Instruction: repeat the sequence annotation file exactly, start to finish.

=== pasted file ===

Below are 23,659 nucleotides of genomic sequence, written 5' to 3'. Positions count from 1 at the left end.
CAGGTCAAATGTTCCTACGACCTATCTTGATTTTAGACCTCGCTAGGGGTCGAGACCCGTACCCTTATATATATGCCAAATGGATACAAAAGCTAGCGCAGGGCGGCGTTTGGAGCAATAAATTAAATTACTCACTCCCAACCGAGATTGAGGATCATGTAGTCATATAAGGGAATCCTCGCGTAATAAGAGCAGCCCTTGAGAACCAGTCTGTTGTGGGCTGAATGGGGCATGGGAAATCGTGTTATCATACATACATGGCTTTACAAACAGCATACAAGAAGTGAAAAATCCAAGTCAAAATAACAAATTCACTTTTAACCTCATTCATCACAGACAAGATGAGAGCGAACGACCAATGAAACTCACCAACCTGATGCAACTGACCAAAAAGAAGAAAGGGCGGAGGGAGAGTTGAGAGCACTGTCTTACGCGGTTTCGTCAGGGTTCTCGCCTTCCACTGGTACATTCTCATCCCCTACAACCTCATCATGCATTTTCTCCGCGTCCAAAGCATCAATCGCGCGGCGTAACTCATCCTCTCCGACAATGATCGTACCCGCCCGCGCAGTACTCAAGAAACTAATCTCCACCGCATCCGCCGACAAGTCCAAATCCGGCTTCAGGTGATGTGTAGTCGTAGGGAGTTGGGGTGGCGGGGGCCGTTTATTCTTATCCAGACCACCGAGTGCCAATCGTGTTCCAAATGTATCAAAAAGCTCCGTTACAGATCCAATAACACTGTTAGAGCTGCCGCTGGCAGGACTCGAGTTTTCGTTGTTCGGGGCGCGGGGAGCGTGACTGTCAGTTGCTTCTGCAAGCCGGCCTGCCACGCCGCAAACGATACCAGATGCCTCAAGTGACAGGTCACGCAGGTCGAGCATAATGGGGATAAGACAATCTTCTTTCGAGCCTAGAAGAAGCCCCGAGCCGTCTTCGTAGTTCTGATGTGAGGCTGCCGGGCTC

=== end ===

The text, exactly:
Below are 23,659 nucleotides of genomic sequence, written 5' to 3'. Positions count from 1 at the left end.
CAGGTCAAATGTTCCTACGACCTATCTTGATTTTAGACCTCGCTAGGGGTCGAGACCCGTACCCTTATATATATGCCAAATGGATACAAAAGCTAGCGCAGGGCGGCGTTTGGAGCAATAAATTAAATTACTCACTCCCAACCGAGATTGAGGATCATGTAGTCATATAAGGGAATCCTCGCGTAATAAGAGCAGCCCTTGAGAACCAGTCTGTTGTGGGCTGAATGGGGCATGGGAAATCGTGTTATCATACATACATGGCTTTACAAACAGCATACAAGAAGTGAAAAATCCAAGTCAAAATAACAAATTCACTTTTAACCTCATTCATCACAGACAAGATGAGAGCGAACGACCAATGAAACTCACCAACCTGATGCAACTGACCAAAAAGAAGAAAGGGCGGAGGGAGAGTTGAGAGCACTGTCTTACGCGGTTTCGTCAGGGTTCTCGCCTTCCACTGGTACATTCTCATCCCCTACAACCTCATCATGCATTTTCTCCGCGTCCAAAGCATCAATCGCGCGGCGTAACTCATCCTCTCCGACAATGATCGTACCCGCCCGCGCAGTACTCAAGAAACTAATCTCCACCGCATCCGCCGACAAGTCCAAATCCGGCTTCAGGTGATGTGTAGTCGTAGGGAGTTGGGGTGGCGGGGGCCGTTTATTCTTATCCAGACCACCGAGTGCCAATCGTGTTCCAAATGTATCAAAAAGCTCCGTTACAGATCCAATAACACTGTTAGAGCTGCCGCTGGCAGGACTCGAGTTTTCGTTGTTCGGGGCGCGGGGAGCGTGACTGTCAGTTGCTTCTGCAAGCCGGCCTGCCACGCCGCAAACGATACCAGATGCCTCAAGTGACAGGTCACGCAGGTCGAGCATAATGGGGATAAGACAATCTTCTTTCGAGCCTAGAAGAAGCCCCGAGCCGTCTTCGTAGTTCTGATGTGAGGCTGCCGGGCTC